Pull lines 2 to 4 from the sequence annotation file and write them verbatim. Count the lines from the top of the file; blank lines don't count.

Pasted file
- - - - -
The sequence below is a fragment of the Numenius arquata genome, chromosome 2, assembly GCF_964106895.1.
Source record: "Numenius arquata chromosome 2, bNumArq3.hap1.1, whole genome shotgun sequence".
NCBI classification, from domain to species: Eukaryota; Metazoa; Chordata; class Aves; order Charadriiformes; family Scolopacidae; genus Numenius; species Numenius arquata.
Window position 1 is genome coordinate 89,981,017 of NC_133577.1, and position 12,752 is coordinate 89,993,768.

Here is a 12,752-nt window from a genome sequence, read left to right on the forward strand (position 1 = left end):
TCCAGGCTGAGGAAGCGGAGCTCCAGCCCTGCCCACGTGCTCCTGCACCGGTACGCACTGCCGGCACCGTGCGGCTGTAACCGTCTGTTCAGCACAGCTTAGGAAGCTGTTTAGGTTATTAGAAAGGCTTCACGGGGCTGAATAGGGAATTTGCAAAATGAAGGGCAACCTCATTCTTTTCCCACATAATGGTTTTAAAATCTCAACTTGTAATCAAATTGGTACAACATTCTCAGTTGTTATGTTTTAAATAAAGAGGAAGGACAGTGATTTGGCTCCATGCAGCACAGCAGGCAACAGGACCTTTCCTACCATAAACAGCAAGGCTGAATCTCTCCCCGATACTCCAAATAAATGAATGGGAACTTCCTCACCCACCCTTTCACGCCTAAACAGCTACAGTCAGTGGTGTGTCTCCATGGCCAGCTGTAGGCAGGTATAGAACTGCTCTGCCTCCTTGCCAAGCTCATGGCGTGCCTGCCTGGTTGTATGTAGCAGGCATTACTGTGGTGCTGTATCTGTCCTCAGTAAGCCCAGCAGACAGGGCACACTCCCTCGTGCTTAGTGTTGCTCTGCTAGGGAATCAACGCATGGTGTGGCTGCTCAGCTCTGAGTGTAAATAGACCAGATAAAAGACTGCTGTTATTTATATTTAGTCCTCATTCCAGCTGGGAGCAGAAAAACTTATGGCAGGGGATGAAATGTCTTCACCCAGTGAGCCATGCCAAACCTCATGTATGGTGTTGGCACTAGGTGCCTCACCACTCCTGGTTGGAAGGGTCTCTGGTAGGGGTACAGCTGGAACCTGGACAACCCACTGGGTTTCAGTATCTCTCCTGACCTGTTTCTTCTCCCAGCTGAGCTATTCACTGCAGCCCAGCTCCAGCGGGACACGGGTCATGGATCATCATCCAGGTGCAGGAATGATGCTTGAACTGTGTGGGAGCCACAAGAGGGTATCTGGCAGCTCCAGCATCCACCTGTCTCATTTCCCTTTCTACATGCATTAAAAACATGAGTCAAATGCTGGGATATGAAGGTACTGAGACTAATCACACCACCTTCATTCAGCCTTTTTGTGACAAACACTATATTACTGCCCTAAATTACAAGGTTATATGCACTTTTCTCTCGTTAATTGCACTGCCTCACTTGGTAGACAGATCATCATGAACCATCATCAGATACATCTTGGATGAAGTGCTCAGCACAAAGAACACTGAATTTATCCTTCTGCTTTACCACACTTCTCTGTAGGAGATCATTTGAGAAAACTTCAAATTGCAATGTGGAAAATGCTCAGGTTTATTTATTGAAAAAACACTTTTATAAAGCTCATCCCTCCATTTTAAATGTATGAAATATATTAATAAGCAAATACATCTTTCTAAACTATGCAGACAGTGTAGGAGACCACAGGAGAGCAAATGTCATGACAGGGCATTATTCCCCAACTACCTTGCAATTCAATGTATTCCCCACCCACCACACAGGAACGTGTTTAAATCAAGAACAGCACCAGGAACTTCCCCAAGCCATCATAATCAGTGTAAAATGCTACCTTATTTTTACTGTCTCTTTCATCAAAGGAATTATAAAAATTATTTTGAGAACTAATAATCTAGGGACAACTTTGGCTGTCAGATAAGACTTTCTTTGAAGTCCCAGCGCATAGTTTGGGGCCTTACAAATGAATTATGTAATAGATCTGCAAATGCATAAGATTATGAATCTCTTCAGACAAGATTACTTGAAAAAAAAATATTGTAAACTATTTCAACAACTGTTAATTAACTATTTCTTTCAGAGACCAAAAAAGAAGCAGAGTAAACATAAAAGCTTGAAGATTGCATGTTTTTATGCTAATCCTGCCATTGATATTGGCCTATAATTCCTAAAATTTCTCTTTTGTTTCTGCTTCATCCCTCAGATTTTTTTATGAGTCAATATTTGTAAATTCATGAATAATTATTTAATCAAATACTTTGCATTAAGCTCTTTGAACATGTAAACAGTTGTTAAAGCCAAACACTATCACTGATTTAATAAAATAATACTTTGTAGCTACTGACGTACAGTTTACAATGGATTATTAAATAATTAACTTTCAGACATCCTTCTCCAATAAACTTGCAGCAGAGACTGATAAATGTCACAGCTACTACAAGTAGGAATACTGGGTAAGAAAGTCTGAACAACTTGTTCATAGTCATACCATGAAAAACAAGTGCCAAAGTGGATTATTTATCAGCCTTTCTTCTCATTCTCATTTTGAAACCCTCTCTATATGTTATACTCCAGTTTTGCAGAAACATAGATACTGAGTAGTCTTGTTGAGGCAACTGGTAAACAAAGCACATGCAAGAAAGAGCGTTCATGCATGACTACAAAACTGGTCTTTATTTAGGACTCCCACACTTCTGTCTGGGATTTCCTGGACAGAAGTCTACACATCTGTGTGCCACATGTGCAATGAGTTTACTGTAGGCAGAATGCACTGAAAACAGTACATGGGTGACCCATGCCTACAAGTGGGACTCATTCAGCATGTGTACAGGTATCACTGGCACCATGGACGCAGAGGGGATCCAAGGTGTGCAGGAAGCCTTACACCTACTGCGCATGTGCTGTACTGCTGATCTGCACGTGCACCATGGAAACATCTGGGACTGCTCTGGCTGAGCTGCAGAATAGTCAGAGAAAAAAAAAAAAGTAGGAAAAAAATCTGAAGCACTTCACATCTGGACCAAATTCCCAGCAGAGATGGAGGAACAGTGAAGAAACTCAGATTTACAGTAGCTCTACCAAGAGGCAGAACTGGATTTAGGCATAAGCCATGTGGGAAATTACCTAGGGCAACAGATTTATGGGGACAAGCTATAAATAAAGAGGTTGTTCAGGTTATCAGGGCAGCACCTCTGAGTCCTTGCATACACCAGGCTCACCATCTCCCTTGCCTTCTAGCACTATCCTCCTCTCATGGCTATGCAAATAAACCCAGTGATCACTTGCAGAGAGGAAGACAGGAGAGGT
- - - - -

Source record: "Numenius arquata chromosome 2, bNumArq3.hap1.1, whole genome shotgun sequence".
NCBI classification, from domain to species: Eukaryota; Metazoa; Chordata; class Aves; order Charadriiformes; family Scolopacidae; genus Numenius; species Numenius arquata.
Window position 1 is genome coordinate 89,981,017 of NC_133577.1, and position 12,752 is coordinate 89,993,768.